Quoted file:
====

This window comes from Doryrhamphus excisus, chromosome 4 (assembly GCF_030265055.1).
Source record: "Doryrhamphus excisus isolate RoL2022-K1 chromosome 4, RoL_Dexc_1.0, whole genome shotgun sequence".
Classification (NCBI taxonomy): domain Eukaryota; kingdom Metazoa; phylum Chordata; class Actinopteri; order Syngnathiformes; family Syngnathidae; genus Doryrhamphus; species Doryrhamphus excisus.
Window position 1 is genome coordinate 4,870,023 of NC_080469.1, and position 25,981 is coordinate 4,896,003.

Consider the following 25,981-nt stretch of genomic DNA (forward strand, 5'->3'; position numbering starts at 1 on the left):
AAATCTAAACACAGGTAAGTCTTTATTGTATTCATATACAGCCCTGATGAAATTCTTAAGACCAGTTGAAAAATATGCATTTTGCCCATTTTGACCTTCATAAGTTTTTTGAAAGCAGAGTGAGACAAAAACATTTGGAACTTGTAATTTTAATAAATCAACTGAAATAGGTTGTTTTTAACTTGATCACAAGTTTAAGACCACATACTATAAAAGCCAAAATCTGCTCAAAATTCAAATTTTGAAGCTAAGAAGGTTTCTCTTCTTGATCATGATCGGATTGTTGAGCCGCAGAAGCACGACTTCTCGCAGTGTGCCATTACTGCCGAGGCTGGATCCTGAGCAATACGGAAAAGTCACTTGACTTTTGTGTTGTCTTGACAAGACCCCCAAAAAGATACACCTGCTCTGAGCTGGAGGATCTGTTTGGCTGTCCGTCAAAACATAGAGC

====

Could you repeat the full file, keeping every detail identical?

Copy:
This window comes from Doryrhamphus excisus, chromosome 4 (assembly GCF_030265055.1).
Source record: "Doryrhamphus excisus isolate RoL2022-K1 chromosome 4, RoL_Dexc_1.0, whole genome shotgun sequence".
Classification (NCBI taxonomy): domain Eukaryota; kingdom Metazoa; phylum Chordata; class Actinopteri; order Syngnathiformes; family Syngnathidae; genus Doryrhamphus; species Doryrhamphus excisus.
Window position 1 is genome coordinate 4,870,023 of NC_080469.1, and position 25,981 is coordinate 4,896,003.

Consider the following 25,981-nt stretch of genomic DNA (forward strand, 5'->3'; position numbering starts at 1 on the left):
AAATCTAAACACAGGTAAGTCTTTATTGTATTCATATACAGCCCTGATGAAATTCTTAAGACCAGTTGAAAAATATGCATTTTGCCCATTTTGACCTTCATAAGTTTTTTGAAAGCAGAGTGAGACAAAAACATTTGGAACTTGTAATTTTAATAAATCAACTGAAATAGGTTGTTTTTAACTTGATCACAAGTTTAAGACCACATACTATAAAAGCCAAAATCTGCTCAAAATTCAAATTTTGAAGCTAAGAAGGTTTCTCTTCTTGATCATGATCGGATTGTTGAGCCGCAGAAGCACGACTTCTCGCAGTGTGCCATTACTGCCGAGGCTGGATCCTGAGCAATACGGAAAAGTCACTTGACTTTTGTGTTGTCTTGACAAGACCCCCAAAAAGATACACCTGCTCTGAGCTGGAGGATCTGTTTGGCTGTCCGTCAAAACATAGAGC